Inspired by an article a good friend sent me recently, I started doing my own version of the Wonder Woman stance.
If you’re not familiar with the Wonder Woman stance, it’s a much talked about “power pose.” Harvard Social Psychologist Amy Cuddy presented a compelling explanation in a powerful Ted Talk (pun intended) now viewed almost 30 million times and referred to in many studies and articles. One recent article discussing how it could help get you ahead at work “touted (it) as a great shortcut for any woman feeling left out or hidden, particularly in the workplace.”
How do you do it? Well just put your hands on your hips, with feet wide apart, shoulders back, spine long, legs strong and stare confidently forward.
It's all about taking up as much space as possible, looking big and visible, sort of like a wild animal when exerting power. “Being the powerful person in a situation means extending yourself out as much as you can,” even if you are vertically challenged. And that goes for men too – hey, Superman did it!
In my version, I dab my favorite powerful essential oil, Valor, on my chest and state an affirmation out loud. Thus engaging most of my senses.
Other power poses include putting your feet on your desk; rolling your shoulders back and crossing your arms; planting your hands on the table and leaning forward; and eye squinching as recommending by Photographer Peter Hurley.
“What’s good for the camera is good for the boardroom.” Hurley says “confidence comes from the eyes…so does fear.”
According to Cuddy, who studied whether our body can change our mind, our posture can literally change our hormones, in particular testosterone (the dominance hormone) and cortisol (the stress hormone). Those who practiced power poses for just two minutes tested high in testosterone and low in cortisol, which translated to high powered, assertive and dominant, but also laid back and relaxed (i.e. not stressed out). Most people focus on the testosterone level, but what is really important here is the cortisol level, meaning how we respond to stress.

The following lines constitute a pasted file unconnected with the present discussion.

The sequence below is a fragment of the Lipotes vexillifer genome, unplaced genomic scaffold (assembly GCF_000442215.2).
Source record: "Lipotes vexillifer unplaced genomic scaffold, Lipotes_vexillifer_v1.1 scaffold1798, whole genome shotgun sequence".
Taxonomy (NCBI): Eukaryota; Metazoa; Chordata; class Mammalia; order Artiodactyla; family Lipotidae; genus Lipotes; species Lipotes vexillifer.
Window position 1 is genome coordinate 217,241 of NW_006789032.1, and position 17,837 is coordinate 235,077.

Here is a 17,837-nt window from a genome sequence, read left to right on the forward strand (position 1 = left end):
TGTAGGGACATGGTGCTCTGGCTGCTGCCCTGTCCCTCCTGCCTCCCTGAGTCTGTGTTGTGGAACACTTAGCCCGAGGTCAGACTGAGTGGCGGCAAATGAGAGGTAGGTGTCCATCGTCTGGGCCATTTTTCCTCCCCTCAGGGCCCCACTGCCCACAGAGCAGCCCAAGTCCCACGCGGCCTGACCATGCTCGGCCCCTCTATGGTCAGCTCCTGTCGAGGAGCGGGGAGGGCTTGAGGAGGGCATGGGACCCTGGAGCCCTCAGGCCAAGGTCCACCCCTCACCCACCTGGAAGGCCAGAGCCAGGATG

And apparently utilizing these poses could raise testosterone levels by up to 20%, and reduce cortisol by up to 25%.
Again, by practicing power poses for just two minutes. Talk about a small change making a big difference!
As Cuddy says “You don’t have to fake it to make it. Fake it to become it.”
It’s important we consider that posture impacts our self-esteem, confidence and hence the way we are perceived,
With the circumstances discussed in last week’s blog about speaking to a public board for the first time, it worked for me! Before I left the house, I struck my Wonder Woman pose and by the time I got up to the podium I felt calm, focused, and able to respond with confidence to any intimidation or questions directed my way.
It got me thinking a lot about confidence and its role in outcomes.
It’s easy to recognize who has it, and who doesn’t. How it looks, and how it feels. When I feel it, and when I don’t.
Your body has a language and it communicates every day. Slouching, sitting meekly, or with your head down says one thing, while sitting straight, looking someone in the eye with feet firmly on the floor says something completely different. It truly is a language that we all make judgments based on whether it be hiring, dating, or negotiating. Importantly, not only does it influence how others perceive you, but how you perceive yourself.
Celebrities do power poses on the red carpet to show off what they’re wearing, but perhaps also as a confidence booster to reinforce they are meant to be there, capable and worthy.
In a very interesting study, recovering alcoholics were less likely to relapse if they had an expansive versus a slouched posture.
Joe Navarro, a former F.B.I. agent with expertise in nonverbal communication and author of several books on the subject is a believer in the transformational power of posture. “When the military or police academies make recruits stand a certain way, it not only changes the perception of others but also their perceptions of themselves,” he said. “Broader postures really do pump you up and make you feel better.”
In addition, Business Insider did a charming article on which power poses work best for particular circumstances, including even a sleeping power pose.
Notice when someone is exerting their power, we often don’t mirror of them, but make ourselves smaller. Be aware of that so you can start to shift your response.
It may be uncomfortable at first, similar to quieting down that saboteur in your head telling you you’re not ____ enough (MOJO Maker™ #11). But with practice, it will feel more natural and likely serve you well. As long as you don’t take it too far and go pounding your chest and roaring around the office.
So find your pose. Go into a private space prior to your next meeting and hold it for 2 minutes. Then get out there and assert yourself. Please share how it works for you.
May the Wonder Woman in all of you bring you much success and joy.
Marjorie, Chief MOJO Maker™
P.S. Looking for a gift to help fulfill you or your loved ones 2016 resolutions? Contact me about the upcoming 2016 Virtual Well-Being Reset Program, starting January 6. firstname.lastname@example.org